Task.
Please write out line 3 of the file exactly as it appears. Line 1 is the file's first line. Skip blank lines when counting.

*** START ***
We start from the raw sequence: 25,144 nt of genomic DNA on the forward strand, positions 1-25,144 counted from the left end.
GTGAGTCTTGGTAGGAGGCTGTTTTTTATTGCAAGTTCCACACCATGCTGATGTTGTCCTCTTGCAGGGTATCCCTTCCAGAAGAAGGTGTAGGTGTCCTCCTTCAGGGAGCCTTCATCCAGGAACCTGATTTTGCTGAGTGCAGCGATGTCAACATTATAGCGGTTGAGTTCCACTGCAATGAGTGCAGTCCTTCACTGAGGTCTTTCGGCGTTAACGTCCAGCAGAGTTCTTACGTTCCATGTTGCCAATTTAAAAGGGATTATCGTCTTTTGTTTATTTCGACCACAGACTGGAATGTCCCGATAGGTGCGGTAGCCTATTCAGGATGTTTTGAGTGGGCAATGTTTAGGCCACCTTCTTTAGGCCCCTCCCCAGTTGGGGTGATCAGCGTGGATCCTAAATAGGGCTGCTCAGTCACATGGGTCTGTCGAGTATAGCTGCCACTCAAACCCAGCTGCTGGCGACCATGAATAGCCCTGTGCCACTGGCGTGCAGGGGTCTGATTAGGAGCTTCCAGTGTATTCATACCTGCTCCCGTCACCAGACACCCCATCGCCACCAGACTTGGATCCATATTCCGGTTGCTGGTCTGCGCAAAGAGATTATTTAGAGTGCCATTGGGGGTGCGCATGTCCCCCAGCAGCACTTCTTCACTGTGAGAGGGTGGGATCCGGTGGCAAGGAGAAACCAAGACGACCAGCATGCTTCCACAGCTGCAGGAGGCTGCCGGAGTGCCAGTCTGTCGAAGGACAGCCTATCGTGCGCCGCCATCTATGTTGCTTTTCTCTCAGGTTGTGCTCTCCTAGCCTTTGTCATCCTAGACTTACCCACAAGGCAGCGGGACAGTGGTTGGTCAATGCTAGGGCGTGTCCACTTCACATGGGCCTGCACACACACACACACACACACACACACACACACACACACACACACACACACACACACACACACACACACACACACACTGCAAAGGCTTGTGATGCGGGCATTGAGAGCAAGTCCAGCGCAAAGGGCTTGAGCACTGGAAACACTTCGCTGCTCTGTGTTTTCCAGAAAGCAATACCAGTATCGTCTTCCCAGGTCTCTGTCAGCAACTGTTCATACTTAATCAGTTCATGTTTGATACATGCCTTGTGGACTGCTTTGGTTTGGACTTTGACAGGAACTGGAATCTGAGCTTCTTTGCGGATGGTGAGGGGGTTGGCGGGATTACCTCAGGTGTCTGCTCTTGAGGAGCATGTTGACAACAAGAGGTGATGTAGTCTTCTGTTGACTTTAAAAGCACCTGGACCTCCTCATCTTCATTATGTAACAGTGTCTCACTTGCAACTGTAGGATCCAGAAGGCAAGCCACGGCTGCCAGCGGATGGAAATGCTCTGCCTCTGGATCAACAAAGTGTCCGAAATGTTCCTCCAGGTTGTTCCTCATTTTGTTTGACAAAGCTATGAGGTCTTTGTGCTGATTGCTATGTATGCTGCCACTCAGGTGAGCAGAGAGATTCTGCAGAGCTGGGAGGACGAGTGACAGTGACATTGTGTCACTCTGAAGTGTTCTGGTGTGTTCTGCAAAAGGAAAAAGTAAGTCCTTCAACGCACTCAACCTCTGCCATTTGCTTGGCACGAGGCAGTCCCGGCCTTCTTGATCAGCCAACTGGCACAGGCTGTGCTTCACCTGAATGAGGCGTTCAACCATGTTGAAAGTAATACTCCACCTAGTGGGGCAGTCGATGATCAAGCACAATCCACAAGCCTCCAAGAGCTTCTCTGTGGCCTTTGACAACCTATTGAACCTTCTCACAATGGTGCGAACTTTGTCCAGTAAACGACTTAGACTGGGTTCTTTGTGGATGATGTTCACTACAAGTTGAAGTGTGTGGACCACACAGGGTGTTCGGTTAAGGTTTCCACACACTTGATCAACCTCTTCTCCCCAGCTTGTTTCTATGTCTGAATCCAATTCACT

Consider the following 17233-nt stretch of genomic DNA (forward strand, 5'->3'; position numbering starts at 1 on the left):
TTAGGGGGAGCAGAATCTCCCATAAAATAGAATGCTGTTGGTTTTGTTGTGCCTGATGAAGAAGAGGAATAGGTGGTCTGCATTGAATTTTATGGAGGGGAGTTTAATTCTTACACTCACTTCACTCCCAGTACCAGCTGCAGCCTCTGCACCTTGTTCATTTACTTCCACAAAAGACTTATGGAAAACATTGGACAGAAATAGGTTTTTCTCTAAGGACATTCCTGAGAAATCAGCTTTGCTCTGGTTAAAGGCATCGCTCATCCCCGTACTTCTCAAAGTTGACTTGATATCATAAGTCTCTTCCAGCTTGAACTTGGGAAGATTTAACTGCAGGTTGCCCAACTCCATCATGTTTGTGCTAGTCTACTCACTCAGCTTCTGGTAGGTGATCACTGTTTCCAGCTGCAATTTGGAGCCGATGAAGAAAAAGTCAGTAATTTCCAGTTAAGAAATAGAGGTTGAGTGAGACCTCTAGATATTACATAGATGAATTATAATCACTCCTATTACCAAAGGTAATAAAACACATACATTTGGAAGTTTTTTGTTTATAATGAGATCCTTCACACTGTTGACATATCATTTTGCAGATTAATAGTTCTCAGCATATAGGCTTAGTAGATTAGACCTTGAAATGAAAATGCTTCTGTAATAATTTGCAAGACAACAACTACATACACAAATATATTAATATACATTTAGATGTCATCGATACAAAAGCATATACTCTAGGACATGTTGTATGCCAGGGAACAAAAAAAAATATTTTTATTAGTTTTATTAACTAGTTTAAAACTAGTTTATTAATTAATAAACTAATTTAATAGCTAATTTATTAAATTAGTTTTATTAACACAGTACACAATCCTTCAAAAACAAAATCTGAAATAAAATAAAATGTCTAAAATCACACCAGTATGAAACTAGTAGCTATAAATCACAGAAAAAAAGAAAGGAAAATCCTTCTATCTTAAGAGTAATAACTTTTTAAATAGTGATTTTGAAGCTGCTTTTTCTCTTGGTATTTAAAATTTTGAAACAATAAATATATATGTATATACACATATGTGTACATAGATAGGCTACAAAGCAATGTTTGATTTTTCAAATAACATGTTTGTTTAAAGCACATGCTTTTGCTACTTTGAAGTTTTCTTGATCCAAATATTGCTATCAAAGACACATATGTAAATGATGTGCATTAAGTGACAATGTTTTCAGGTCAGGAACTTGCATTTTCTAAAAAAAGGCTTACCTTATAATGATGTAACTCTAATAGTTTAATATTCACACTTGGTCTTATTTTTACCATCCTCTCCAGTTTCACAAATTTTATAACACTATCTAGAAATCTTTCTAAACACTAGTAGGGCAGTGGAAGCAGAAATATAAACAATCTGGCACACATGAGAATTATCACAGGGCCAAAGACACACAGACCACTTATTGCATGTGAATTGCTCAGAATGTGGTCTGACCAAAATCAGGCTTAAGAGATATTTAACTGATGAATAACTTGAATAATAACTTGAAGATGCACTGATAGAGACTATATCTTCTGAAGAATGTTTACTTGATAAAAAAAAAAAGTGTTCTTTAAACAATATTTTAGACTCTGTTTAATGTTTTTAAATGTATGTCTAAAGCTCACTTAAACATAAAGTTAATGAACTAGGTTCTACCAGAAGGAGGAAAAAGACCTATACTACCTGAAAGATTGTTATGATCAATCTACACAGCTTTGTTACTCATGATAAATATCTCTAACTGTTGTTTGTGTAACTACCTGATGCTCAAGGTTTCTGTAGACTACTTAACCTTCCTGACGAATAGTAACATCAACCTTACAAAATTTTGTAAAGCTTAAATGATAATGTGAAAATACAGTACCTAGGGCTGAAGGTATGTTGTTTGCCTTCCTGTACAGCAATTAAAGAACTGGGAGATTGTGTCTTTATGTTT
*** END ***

Consider the following 17233-nt stretch of genomic DNA (forward strand, 5'->3'; position numbering starts at 1 on the left):